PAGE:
Bottom line

The majority’s failure to expand Harless to the facts presented here constitutes neither judicial restraint nor neutrality, but rather an active participation in perpetuating injustice. This is particularly true when the judiciary can craft a narrow exception that protects the interests of responsible, law-abiding employers while holding accountable those whose activities threaten the public interest. Society can never eradicate wrongdoing, but this Court should shield from retaliation those citizens who, urged on by their integrity and social responsibility, speak out to protect the public.

Herald-Mail Media reported on the firm's demise.

Martin & Seibert L.C., a general-practice law firm in Martinsburg that dates back to 1908, is winding down business and will be closing Saturday.

"I can confirm that, regrettably, the firm is dissolving at the end of 2016," Morgantown, W.Va., attorney Richard M. "Rick" Wallace said in an email Thursday.

The firm's office in Charleston, W.Va., also is closing, Wallace said.

Nikki Gress, the firm's chief operating officer, deferred inquiry regarding the firm's status to Wallace on Thursday.

The move comes a little more than a year after FBI agents searched the firm's Martinsburg offices at 1453 Winchester Ave.

No criminal charges have been filed, and Wallace, who is representing the law firm in a civil lawsuit, indicated that Martin & Seibert's business was damaged significantly by a former employee who claimed she was fired after reporting alleged wrongdoing.

"It's reprehensible that the malicious and unfounded actions of a disgruntled former employee can have such a deleterious impact on a well-respected firm and the livelihoods of hundreds of individuals," Wallace said.

On Nov. 17, 2015, Martin & Seibert said in a statement that FBI agents "aggressively seized property and detained personnel" at the law firm's headquarters on Winchester Avenue, but noted that it was cooperating fully with the government's investigation.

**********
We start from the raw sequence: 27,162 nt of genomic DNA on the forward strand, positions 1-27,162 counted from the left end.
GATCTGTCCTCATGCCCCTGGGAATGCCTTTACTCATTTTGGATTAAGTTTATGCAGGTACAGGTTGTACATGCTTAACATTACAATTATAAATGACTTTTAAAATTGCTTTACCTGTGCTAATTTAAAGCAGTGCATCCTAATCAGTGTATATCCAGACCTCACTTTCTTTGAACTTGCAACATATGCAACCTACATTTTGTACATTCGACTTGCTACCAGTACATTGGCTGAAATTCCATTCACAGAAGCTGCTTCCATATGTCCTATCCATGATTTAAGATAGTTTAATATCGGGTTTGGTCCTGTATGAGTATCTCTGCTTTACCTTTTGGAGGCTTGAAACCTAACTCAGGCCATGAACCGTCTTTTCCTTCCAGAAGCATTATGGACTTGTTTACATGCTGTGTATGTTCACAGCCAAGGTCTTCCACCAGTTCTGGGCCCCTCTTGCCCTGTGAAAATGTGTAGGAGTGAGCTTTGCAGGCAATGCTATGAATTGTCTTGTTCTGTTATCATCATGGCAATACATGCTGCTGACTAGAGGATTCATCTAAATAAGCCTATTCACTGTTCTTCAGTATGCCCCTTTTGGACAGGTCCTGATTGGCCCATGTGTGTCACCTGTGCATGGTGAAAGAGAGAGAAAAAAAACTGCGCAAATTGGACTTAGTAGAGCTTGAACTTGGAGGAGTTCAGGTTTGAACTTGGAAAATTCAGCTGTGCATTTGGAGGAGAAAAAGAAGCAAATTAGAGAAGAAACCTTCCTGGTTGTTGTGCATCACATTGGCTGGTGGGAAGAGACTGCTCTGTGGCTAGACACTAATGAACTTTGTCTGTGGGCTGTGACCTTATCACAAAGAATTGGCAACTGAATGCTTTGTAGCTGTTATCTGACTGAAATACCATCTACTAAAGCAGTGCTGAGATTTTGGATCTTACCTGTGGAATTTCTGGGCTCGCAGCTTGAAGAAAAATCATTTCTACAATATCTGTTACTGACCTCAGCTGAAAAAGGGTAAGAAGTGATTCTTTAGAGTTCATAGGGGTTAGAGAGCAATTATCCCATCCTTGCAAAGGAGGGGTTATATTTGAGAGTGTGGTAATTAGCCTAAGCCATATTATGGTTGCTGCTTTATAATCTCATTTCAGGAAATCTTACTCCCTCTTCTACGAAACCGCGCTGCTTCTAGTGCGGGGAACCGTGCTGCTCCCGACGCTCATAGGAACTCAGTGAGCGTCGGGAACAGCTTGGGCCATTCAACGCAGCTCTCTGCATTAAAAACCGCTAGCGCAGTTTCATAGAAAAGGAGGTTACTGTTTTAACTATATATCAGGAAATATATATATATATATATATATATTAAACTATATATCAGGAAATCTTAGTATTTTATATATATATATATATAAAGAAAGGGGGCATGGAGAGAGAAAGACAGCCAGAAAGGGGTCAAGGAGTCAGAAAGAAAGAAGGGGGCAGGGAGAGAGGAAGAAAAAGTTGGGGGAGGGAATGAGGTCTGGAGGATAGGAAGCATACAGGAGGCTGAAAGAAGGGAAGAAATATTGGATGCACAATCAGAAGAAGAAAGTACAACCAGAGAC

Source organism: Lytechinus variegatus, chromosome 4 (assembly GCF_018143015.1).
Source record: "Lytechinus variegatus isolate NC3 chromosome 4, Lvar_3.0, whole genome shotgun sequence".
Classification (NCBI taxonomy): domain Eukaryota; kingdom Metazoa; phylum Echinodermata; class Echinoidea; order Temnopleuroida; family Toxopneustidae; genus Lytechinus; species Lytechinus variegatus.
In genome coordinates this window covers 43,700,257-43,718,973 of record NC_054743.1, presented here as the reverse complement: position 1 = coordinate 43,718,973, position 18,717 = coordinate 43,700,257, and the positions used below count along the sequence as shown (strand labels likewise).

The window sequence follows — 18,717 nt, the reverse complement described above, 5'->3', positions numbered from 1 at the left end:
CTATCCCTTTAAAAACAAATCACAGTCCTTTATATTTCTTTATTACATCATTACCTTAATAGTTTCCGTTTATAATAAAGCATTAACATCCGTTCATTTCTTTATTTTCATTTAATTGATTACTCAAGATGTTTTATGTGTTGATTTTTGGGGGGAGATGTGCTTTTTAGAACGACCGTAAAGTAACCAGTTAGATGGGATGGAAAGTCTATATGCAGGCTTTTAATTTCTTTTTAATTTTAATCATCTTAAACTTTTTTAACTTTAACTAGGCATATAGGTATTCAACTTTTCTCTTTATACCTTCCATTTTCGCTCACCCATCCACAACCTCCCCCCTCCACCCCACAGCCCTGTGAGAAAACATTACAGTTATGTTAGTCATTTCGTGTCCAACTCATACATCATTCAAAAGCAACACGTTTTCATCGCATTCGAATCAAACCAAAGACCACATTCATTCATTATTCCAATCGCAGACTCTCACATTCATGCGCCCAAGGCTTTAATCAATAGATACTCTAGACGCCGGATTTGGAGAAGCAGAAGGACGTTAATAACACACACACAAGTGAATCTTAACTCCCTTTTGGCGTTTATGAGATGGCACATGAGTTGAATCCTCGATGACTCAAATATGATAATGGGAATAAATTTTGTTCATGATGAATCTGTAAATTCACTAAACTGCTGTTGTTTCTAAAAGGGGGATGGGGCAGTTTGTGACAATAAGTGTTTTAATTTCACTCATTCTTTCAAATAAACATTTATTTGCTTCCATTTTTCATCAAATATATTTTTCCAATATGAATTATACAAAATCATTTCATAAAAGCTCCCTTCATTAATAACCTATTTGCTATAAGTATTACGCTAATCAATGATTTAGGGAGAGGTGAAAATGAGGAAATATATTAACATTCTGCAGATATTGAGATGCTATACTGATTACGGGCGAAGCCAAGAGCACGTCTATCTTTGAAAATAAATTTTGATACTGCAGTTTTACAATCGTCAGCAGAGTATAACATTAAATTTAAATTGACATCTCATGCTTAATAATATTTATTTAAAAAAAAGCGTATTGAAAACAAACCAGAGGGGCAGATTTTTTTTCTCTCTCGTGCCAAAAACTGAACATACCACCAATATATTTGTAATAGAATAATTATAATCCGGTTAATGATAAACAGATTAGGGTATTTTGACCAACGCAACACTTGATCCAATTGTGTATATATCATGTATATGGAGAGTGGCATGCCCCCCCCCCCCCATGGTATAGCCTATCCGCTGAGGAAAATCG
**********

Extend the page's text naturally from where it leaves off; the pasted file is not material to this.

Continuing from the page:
On Jan. 28, Martin & Seibert, along with shareholders and Gress, were named as defendants in a federal lawsuit by former employee Christine Blanda.

Blanda claimed she is one of the professionals who brought alleged mail and wire fraud to the FBI's attention.

The law firm has denied the allegations and countered that Blanda was discharged "solely because she engaged in highly unprofessional conduct which violated Martin & Seibert policy and potentially federal and/or state law by misappropriating confidential, proprietary and trade secret information of Martin & Seibert," according to court records.

The firm filed a counterclaim against Blanda, claiming she knowingly provided false statements to public officials, including FBI agents, that alleged improper billing practices by the law firm, records said.

Blanda has denied the allegations of the counterclaim, and her attorneys told the court in a joint report filed in September that the assistant U.S. attorney in charge of the government's investigation advised it would not be completed "anytime in the foreseeable future" due to a lack of adequate staffing.

"We know nothing different," attorney Michael O. Callaghan said Thursday when asked about the status of the case.

Wallace told the court in the September joint report that more than 500,000 pages of documents had been seized by the government, records said.

Ashley Lough, spokesperson for U.S. Attorney William J. Ihlenfeld II's office, said the government was unable to comment Thursday about the status of the probe.

(Mike Frisch)